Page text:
A sieve can be fine or coarse meshed. A coarse-meshed sieve is very important for most of your daily tasks such as staining small stock amounts, as well as sifting flour and other similar ingredients.

A fine-meshed sieve comes in handy when you are preparing a refined sauce so that it eliminates any possible graininess or lumps. You can also use one to prepare smooth purees.

The best sieve in the market is the Chinois, a French conical-shaped sieve that has two layers of fine mesh. It can withstand the pressure exerted by a wooden spoon that forces solids through.

Differences

Sieve vs. Colander

So, do you need a sieve or colander for the task at hand? Let’s compare the two.

Sieves and colanders are all referred to as strainers. Nevertheless, they have different tasks. You use a colander for draining water from a liquid. That means that you would use it when you want to discard a liquid such as water from the pasta to dry the pasta. A sieve, on the other hand, is used to save liquids such as broth or cooking oil for stock.

A colander features a wide bowl, usually accompanied by two handles. The base also has feet so that it can stand by itself in a sink while you pour some boiled vegetables or pasta in it. Most are made from porcelain, aluminum, stainless steel, as well as plastic. In most cases, colanders are similar to bowls that have holes all over, although you will find some models that are made using mesh. A more functional one will have more holes at the bottom than the top.

A sieve does not stand by itself. Instead, it is placed on a bowl or a pot in which the liquid being saved will go. A sieve is only made using mesh.

Sieve vs. Strainer

Both these tools are commonly confused with each other, mainly because they function the same way. But what are the main sifter vs. strainer differences?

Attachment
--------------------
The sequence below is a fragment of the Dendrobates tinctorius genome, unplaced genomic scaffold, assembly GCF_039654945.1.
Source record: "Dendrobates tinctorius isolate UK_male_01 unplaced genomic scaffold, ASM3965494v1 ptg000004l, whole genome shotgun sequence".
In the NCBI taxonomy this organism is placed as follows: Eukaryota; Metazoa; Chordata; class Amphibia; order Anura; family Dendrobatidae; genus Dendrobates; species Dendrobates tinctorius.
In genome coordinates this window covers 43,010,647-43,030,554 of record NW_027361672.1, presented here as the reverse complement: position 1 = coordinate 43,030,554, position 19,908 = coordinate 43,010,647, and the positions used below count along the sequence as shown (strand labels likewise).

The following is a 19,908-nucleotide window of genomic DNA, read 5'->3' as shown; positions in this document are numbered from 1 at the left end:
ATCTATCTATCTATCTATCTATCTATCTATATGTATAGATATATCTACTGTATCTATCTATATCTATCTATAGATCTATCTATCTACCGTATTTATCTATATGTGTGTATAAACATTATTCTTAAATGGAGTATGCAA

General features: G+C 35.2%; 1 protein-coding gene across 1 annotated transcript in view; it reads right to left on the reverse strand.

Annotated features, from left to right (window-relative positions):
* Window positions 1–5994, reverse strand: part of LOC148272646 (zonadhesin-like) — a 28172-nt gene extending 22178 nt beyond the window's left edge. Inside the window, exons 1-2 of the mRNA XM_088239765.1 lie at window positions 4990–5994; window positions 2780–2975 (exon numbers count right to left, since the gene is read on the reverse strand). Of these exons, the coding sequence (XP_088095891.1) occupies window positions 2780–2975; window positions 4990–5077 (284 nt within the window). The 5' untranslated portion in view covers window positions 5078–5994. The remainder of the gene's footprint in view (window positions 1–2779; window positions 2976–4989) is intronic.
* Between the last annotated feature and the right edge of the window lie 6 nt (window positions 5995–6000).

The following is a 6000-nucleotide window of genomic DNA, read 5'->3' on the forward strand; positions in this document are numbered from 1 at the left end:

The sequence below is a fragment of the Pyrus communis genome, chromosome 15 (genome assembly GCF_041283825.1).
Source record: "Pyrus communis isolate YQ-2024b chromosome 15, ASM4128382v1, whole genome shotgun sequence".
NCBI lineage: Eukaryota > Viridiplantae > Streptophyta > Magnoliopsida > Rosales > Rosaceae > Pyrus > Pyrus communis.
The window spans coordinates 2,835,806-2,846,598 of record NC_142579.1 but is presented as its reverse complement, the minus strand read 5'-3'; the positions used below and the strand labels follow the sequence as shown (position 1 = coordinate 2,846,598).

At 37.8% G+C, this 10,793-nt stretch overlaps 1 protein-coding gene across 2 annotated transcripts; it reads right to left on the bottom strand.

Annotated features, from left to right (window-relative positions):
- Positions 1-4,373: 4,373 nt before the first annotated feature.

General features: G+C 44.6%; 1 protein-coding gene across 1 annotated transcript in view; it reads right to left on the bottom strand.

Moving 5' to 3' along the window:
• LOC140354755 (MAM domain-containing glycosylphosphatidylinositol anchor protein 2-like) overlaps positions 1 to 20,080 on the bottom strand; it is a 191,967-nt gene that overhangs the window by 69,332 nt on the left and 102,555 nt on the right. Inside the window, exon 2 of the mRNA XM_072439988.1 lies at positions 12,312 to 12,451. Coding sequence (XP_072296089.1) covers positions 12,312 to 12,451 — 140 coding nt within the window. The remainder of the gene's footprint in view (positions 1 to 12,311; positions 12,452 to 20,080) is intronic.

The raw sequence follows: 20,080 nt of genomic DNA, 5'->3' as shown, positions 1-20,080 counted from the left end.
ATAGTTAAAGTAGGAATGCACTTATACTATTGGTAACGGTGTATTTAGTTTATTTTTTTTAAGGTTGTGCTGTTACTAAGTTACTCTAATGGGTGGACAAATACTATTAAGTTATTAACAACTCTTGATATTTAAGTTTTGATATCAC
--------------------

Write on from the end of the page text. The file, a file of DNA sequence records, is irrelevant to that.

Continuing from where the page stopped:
Well, when you use a sifter, clumps or coarse particles will be broken up or separated after grinding against other particles and the mesh.

A strainer has the same basic functionality as a perforated screen, which can easily be a cloth or a screen. It is mainly used to separate any solid from a liquid.

These two have the same technique even though the outcome might vary depending on the type of food you use on the sieve.

The sieve vs. strainer difference is that the sieve will sift powder and no food particles will be left on the mesh. On the other hand, a strainer will have remnants on the screen and the liquid passes.

Do you need both a sieve and strainer? The answer will depend on if you bake a lot. A strainer is very important in a kitchen. A sifter is only necessary if you bake a lot and would need a sifted ingredient.

Conclusion

To be honest, you do not need to choose one tool or another. All of these tools are readily available in different marketplaces. They are also available at affordable prices. We recommend that you go to the market, find one of each, and add them to your kitchen. If you need one for a specific task, you will have it in the kitchen.

Here are a few hand-picked guides for you to read next:

Feel free to share your observations with me in the comments section!